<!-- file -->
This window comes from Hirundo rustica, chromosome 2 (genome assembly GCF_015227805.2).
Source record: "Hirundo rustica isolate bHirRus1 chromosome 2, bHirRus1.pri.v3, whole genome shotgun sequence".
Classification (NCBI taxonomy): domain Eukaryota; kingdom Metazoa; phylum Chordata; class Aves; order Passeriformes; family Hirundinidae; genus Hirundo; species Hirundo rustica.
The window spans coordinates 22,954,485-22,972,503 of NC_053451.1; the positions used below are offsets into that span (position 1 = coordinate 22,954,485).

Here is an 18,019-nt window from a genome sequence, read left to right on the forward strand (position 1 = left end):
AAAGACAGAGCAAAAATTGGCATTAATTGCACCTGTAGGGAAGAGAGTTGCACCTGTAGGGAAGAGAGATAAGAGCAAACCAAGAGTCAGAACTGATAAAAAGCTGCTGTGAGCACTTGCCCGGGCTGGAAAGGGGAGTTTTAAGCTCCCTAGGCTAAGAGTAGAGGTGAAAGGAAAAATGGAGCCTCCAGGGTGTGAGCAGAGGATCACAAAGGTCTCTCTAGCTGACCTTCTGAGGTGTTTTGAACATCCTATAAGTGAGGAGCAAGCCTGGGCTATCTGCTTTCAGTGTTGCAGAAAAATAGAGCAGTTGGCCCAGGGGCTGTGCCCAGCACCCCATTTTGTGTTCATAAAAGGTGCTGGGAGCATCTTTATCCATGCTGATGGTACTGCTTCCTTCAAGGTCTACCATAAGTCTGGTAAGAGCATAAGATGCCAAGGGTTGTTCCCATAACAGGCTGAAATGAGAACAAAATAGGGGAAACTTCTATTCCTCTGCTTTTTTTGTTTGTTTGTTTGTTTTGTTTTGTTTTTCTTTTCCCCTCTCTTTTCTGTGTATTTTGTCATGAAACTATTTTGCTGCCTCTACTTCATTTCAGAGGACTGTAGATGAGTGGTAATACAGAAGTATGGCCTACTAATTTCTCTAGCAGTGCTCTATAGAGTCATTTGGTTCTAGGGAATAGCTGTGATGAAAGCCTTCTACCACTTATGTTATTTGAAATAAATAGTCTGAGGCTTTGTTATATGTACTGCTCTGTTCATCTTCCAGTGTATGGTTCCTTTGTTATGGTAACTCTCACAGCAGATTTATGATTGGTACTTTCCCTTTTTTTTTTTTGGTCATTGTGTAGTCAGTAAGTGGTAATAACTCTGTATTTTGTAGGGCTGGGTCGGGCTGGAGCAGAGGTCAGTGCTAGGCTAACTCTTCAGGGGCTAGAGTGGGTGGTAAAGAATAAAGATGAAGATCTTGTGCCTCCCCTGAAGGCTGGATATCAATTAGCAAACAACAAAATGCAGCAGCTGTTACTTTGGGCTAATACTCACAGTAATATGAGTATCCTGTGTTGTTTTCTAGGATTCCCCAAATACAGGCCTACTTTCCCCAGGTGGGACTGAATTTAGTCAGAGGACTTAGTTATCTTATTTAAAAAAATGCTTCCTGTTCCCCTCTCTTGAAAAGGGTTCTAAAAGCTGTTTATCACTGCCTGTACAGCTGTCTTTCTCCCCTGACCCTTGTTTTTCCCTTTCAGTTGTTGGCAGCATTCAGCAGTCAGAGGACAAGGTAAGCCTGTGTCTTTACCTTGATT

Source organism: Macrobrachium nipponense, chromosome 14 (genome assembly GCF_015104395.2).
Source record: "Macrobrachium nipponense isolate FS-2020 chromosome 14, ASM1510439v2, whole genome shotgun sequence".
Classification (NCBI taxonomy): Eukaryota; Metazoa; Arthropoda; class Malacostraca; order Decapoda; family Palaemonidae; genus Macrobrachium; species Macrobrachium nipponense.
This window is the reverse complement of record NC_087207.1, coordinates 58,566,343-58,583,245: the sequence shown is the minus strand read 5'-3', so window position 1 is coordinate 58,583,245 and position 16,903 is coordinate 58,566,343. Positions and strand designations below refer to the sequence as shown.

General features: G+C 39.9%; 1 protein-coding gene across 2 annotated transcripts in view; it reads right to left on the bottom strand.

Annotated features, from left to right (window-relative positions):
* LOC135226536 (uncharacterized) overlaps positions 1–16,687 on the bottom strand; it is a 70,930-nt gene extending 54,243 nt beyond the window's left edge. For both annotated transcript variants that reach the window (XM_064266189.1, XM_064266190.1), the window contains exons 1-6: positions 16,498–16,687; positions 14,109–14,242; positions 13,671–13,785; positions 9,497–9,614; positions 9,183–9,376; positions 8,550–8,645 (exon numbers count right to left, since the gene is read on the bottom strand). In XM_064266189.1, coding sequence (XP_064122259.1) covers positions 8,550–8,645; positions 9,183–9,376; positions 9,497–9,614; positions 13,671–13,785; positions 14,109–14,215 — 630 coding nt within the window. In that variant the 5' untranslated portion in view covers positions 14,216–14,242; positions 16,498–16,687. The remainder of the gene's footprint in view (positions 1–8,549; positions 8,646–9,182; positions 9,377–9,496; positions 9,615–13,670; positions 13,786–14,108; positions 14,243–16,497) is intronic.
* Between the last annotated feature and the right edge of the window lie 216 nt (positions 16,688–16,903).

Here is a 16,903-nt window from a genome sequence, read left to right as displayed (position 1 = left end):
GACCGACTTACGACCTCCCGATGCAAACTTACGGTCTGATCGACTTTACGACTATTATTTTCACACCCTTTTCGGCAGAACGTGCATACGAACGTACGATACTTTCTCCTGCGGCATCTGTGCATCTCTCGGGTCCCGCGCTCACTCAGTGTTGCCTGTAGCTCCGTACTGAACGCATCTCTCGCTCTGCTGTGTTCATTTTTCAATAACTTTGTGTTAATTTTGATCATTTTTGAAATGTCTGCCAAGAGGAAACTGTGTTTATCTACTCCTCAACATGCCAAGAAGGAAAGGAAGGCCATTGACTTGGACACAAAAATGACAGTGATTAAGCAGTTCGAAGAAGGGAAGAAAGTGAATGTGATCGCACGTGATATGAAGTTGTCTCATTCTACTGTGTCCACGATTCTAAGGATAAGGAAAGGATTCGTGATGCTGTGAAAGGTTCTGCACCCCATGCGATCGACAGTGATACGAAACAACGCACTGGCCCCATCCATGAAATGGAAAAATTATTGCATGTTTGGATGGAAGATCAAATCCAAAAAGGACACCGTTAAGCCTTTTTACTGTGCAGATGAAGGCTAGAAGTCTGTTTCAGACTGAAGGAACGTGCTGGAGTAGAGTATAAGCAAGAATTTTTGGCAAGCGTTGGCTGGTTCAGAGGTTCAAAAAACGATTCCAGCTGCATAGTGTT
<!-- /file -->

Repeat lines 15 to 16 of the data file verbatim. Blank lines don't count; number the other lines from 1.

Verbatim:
Here is a 16,903-nt window from a genome sequence, read left to right as displayed (position 1 = left end):
GACCGACTTACGACCTCCCGATGCAAACTTACGGTCTGATCGACTTTACGACTATTATTTTCACACCCTTTTCGGCAGAACGTGCATACGAACGTACGATACTTTCTCCTGCGGCATCTGTGCATCTCTCGGGTCCCGCGCTCACTCAGTGTTGCCTGTAGCTCCGTACTGAACGCATCTCTCGCTCTGCTGTGTTCATTTTTCAATAACTTTGTGTTAATTTTGATCATTTTTGAAATGTCTGCCAAGAGGAAACTGTGTTTATCTACTCCTCAACATGCCAAGAAGGAAAGGAAGGCCATTGACTTGGACACAAAAATGACAGTGATTAAGCAGTTCGAAGAAGGGAAGAAAGTGAATGTGATCGCACGTGATATGAAGTTGTCTCATTCTACTGTGTCCACGATTCTAAGGATAAGGAAAGGATTCGTGATGCTGTGAAAGGTTCTGCACCCCATGCGATCGACAGTGATACGAAACAACGCACTGGCCCCATCCATGAAATGGAAAAATTATTGCATGTTTGGATGGAAGATCAAATCCAAAAAGGACACCGTTAAGCCTTTTTACTGTGCAGATGAAGGCTAGAAGTCTGTTTCAGACTGAAGGAACGTGCTGGAGTAGAGTATAAGCAAGAATTTTTGGCAAGCGTTGGCTGGTTCAGAGGTTCAAAAAACGATTCCAGCTGCATAGTGTT